|Genre||Graphic Memoir (361 pp.)|
|Keywords||Alternative Medicine, Children, Chronic Illness/Chronic Disease, Colonialism, Communication, Depression, Disability, Domestic Violence, Empathy, Family Relationships, Grief, Human Worth, Illness and the Family, Illness Narrative/Pathography, Infertility, Institutionalization, Loneliness, Men's Health, Narrative as Method, Power Relations, Psychiatry, Psychotherapy, Rebellion, Scapegoating, Sexuality, Suffering, Survival|
|Summary|| First published in France as a six-volume series from 1996-2003, this narrative is often referred to as an autobiographical graphic novel, but it is more accurately described as a graphic memoir. The author, born Pierre-François Beauchard, tells and draws the story of his family's life with the author's older brother, Jean-Christophe, whom we meet on the first page, in the year 1994: "It takes a moment for me to recognize the guy who just walked in. It's my brother . . . The back of his head is bald, from all the times he's fallen. He's enormously bloated from medication and lack of exercise." Flashback to 1964 when the author is five years old and his seven-year-old brother begins to have frequent grand mal epilepsy seizures. There follows the parents' mostly fruitless search for treatment to control the seizures, including: possible brain surgery which Jean-Christophe refuses in favor of an attempt at zen macrobiotics (this seems to work for six-months), consultation with a psychic, Swedenborgian spiritualism, magnetism, alchemy, exorcism by a priest, psychiatry (a different form of exorcism!).|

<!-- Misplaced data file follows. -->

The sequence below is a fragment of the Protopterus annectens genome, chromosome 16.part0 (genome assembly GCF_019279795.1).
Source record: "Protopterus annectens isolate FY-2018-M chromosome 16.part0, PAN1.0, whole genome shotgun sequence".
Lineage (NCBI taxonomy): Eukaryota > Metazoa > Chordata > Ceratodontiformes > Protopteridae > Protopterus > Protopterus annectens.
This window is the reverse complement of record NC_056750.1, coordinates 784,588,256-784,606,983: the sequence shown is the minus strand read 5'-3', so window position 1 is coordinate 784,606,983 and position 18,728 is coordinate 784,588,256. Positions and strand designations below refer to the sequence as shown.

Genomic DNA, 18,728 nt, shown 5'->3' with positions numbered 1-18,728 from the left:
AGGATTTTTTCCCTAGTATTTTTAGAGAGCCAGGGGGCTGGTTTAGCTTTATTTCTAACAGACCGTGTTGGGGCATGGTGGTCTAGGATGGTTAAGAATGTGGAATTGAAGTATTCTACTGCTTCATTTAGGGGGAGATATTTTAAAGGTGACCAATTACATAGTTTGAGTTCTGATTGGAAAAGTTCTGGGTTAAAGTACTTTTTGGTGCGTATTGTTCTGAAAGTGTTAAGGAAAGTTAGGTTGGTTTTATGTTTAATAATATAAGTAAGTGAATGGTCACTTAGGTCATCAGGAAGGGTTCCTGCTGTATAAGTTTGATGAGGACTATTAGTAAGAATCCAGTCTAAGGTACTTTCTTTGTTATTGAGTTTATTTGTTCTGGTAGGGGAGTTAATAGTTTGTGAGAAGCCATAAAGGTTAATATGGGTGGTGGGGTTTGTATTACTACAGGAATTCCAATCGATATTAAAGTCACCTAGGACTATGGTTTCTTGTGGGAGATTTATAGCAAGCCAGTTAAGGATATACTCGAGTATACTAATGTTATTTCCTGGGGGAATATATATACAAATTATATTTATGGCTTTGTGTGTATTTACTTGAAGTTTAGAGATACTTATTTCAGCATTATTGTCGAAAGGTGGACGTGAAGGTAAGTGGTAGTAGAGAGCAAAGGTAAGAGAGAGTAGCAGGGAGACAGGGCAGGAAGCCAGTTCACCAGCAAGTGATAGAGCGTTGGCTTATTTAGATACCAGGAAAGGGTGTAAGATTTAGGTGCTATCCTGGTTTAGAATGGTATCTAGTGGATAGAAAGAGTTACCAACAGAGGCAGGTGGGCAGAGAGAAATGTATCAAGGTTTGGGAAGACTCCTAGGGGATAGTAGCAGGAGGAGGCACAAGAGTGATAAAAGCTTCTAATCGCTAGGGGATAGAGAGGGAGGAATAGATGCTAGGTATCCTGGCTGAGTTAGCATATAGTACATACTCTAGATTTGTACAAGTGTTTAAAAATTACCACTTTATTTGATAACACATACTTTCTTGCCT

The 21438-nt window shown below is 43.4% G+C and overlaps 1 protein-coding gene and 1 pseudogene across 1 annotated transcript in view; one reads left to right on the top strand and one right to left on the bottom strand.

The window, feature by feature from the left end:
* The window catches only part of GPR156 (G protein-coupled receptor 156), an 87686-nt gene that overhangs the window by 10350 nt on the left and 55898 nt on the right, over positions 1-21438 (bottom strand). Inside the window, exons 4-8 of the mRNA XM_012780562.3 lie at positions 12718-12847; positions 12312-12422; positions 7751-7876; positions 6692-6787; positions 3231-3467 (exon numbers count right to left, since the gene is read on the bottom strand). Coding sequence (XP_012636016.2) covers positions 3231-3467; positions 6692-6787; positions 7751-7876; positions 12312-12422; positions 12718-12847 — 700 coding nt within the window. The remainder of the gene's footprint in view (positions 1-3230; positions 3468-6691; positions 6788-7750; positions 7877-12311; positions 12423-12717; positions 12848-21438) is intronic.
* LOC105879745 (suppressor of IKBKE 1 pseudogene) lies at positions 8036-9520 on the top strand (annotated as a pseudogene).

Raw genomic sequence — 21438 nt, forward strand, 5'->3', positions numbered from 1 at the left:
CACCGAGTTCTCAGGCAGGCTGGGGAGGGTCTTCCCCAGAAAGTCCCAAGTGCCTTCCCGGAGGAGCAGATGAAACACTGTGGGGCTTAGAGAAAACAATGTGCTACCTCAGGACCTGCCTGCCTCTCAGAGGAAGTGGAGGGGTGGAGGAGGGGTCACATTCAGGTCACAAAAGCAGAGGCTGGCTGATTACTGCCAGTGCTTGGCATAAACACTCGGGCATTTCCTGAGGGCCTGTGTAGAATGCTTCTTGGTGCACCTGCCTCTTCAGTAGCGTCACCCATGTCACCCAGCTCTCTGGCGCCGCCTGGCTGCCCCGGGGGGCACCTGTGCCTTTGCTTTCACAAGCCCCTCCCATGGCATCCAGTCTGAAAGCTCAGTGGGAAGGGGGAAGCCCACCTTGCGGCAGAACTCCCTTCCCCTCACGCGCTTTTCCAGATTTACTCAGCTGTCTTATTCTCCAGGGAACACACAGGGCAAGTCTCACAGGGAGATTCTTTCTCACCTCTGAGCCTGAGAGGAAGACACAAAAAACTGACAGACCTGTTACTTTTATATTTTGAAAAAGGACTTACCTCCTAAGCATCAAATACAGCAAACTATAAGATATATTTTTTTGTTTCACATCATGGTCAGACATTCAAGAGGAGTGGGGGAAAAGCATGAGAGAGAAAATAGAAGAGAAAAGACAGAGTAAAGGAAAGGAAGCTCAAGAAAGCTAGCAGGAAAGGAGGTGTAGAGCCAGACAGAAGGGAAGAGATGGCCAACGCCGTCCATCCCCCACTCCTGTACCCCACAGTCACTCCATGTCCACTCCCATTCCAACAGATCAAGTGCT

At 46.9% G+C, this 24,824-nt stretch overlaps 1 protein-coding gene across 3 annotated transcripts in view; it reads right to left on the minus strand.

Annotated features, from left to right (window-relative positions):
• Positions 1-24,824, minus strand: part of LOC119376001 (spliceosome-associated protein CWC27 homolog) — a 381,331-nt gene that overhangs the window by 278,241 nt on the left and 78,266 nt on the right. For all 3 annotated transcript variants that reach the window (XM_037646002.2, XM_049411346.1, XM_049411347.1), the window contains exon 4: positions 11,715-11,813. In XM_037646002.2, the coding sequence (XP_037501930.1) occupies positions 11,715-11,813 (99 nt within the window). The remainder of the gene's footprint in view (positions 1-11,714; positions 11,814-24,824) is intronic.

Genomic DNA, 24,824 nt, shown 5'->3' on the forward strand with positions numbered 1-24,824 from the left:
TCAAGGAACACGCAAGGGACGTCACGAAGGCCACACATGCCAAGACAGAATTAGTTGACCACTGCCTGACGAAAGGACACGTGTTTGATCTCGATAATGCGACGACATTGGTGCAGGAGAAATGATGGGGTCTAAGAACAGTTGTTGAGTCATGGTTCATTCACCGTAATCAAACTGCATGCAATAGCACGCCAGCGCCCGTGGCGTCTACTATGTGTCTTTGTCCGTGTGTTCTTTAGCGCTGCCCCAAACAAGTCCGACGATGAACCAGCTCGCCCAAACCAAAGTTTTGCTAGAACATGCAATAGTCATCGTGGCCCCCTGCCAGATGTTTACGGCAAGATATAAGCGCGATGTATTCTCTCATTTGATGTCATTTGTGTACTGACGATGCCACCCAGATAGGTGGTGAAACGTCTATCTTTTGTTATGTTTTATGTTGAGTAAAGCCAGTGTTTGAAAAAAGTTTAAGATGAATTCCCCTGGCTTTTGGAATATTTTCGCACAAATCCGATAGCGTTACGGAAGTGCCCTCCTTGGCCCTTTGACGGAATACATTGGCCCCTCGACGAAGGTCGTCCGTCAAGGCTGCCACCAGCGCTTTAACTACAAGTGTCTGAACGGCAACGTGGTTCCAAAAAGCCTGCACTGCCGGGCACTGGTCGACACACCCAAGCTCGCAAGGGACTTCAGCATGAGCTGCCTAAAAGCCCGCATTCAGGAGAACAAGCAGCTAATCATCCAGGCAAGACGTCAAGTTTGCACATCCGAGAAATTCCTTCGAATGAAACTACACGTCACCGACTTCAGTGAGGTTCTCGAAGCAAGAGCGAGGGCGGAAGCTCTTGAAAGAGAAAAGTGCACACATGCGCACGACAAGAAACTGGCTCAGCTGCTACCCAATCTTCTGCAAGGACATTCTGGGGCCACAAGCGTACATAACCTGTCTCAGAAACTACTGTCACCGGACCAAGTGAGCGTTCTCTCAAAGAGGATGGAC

Jean-Christophe's illness transforms family life as other children mock and fear the boy, the family moves to an isolated area, joins communes, and attempts to cope with Jean-Christophe's increasingly disturbed and disturbing behavior that alternates between passivity and physical aggression. The author has vivid visions and dreams and changes his name to David ("a symbolic act. I've won the war [against the threat of acquiring epilepsy" (164)]; his sister Florence suffers from constant anxiety; his mother grieves for many months after her father dies. As an adolescent and young man Jean-Christophe spends time in several institutions for handicapped individuals as well as at home, where he lives a desultory existence that is interspersed with violence toward the author and his father.